Festival Republic plans to follow up its recent Sefton Park Pilot event in Liverpool with a second test festival, this time with camping, next month.
Sefton Park Pilot, along with Tuesday’s Brit Awards one of two live music events held as part of the UK’s Events Research Programme (ERP), took place on 2 May, welcoming 5,000 fans to Sefton Park in Liverpool for a one-day music festival headlined by Blossoms.
Speaking during IQ’s first Recovery Sessions event yesterday (13 May), Festival Republic MD Melvin Benn revealed that while previous test events in Liverpool, including Sefton Park Pilot and the two club shows held in the preceding days, aimed to show how live entertainment could restart with little or no Covid-19 transmission, the camping festival in June will focus on dealing with an outbreak at the event.
“While the Circus club shows and the Sefton Park Pilot were effectively events that were designed to ensure the enablement of reopening on 21 June,” Benn explained to chair Maria May (CAA), “the camping event, because its three or four days, will actually be about testing the protocol of how to deal with anyone that might have Covid at the event. It’s about testing the protocols around using Covid certification on the NHS [National Health Service] app, and it’s also around testing the protocols of what the SAGE [Scientific Advisory Group for Emergencies] scientists here in the UK want, which is at-home testing for all attendees that don’t have the vaccination and that are not immune.”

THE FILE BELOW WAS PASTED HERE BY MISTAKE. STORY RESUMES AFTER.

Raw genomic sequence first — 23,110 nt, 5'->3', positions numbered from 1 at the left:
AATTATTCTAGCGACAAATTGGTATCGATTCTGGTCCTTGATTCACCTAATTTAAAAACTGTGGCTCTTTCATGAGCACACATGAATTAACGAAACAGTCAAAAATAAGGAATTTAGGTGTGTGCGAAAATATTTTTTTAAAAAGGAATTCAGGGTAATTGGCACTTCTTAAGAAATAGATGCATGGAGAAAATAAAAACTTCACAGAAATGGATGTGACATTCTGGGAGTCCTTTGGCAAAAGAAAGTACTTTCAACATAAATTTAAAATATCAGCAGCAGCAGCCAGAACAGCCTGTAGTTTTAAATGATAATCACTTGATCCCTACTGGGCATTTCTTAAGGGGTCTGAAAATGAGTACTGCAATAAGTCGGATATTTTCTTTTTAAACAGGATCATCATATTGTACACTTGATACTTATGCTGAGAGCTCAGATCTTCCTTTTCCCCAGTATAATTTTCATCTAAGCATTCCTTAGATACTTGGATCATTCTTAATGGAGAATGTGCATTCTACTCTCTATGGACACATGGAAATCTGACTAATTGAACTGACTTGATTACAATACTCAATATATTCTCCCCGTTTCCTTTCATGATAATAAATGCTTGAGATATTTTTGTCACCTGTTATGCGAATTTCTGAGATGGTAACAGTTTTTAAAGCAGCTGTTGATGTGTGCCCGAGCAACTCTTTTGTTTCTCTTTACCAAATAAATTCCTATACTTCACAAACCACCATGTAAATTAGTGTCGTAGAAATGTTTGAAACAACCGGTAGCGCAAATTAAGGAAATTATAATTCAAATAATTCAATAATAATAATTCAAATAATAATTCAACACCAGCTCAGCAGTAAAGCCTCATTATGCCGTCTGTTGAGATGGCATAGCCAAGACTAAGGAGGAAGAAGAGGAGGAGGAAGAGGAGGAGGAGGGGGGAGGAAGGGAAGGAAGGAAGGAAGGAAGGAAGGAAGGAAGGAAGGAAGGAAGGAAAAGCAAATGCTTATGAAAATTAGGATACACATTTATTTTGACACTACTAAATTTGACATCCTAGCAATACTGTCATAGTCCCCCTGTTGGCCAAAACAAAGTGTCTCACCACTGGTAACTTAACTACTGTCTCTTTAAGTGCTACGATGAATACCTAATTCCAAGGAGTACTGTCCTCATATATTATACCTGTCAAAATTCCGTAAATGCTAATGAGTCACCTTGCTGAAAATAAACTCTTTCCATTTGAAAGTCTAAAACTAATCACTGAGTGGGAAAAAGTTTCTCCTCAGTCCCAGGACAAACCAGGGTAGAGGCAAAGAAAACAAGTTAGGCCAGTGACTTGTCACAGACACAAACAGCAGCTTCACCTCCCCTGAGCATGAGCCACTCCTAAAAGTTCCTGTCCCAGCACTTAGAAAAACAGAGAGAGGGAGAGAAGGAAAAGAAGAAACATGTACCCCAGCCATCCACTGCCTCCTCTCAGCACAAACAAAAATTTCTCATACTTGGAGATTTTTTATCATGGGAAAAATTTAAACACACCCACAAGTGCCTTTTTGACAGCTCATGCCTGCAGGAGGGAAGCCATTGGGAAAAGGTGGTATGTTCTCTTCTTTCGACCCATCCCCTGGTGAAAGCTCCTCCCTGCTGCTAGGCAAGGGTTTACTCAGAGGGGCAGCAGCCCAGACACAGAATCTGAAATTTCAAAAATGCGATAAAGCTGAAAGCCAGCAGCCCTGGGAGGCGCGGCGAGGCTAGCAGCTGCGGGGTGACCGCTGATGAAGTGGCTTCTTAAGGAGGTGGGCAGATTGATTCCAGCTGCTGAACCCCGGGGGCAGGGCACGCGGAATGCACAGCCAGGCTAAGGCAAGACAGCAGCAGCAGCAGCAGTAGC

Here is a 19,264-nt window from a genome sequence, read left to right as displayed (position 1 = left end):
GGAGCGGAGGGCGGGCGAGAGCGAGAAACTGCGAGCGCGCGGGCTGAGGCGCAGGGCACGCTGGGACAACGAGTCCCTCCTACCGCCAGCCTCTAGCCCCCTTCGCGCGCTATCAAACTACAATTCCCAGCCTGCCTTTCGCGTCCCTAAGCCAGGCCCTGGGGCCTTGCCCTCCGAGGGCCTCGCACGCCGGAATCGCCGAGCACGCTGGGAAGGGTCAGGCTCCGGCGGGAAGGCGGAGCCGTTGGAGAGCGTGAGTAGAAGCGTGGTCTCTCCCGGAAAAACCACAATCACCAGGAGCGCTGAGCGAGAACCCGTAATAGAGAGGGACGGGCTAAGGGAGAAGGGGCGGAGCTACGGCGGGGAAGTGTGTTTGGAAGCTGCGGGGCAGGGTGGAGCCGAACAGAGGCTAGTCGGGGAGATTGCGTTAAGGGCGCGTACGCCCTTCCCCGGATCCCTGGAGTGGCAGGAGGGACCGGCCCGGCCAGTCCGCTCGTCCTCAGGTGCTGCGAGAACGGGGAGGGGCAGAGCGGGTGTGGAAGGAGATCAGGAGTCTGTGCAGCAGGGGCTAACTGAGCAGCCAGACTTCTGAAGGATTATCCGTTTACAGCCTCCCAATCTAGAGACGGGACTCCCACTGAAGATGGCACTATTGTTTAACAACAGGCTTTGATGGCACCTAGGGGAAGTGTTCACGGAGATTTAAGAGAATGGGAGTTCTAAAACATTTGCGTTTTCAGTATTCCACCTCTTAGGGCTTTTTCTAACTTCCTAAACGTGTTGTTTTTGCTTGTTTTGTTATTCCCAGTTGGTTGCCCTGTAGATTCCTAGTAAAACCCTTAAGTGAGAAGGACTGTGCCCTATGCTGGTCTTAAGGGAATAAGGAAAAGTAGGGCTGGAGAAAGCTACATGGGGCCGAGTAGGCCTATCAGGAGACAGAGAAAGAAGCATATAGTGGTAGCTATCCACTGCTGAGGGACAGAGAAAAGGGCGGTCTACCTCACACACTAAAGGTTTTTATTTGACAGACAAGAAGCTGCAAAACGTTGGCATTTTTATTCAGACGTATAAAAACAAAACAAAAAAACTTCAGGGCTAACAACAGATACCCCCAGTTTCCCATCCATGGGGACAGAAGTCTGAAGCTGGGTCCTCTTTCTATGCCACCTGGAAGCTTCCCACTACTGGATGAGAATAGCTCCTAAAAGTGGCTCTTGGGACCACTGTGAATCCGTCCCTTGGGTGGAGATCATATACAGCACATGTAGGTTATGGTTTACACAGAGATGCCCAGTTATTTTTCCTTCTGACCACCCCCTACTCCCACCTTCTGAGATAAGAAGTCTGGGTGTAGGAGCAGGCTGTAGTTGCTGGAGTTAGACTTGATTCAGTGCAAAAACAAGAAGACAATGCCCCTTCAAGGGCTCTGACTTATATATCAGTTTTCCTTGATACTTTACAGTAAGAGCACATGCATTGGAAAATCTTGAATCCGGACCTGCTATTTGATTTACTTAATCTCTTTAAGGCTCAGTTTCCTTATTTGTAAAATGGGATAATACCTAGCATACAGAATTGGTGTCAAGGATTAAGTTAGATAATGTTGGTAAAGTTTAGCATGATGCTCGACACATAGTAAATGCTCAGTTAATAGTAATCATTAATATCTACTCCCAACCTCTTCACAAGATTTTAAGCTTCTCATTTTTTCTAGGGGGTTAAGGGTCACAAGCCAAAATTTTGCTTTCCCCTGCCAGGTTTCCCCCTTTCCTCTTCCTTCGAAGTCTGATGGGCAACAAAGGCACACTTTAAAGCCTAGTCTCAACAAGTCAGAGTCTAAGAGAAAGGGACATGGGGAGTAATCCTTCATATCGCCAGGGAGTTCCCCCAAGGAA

According to Benn, the festival will take place in the “middle of June” and have a capacity of 10,000 people.
“The camping event will actually be about testing the protocol of how to deal with anyone that might have Covid”
“It’s not like Reading or Lollapalooza Chicago or anything like that, but it’s a decent number, and certainly a number that they can adequately take data from and multiply,” he continued, adding that while “the politicians are a little more reticent”, he is confident “the scientists will persuade them, because [home testing] is the only practical way forward” as long as a large enough proportion of the population are vaccinated. “So, in essence, that’s where we seem to going,” he continued. “Remarkably, the UK government appears to have a coherent plan, and it seems like we’re going in a good direction.”
Benn added that he believes the government are now more concerned about the potential for Covid-19 transmission on public transport than at live events.
“The area that they are significantly most concerned about actually is not so much the venues – they know [the operators] will look after everybody at the venues – it’s public transport. It’s large amounts of people squashed with no circulation on buses coming into Glasgow City Centre, or coming on tubes into Wembley Stadium,” he explained. “I believe that’s the area they are more concerned about, compared to the actual venues themselves, particularly outdoor venues…”
In welcome news for UK festival organisers, the Festival Republic boss also predicted that there should be news on the cancellation insurance front by 14 June, with a government-backed solution potentially in place from mid-July onwards.
IQ subscribers can watch the ‘Industry Heads: Leading the way back’ panel, which also featured AGI’s Marsha Vlasic and ASM Global’s John Sharkey, on demand on the Recovery Sessions mini-site. To subscribe to IQ for just £5.99 a month, click here.
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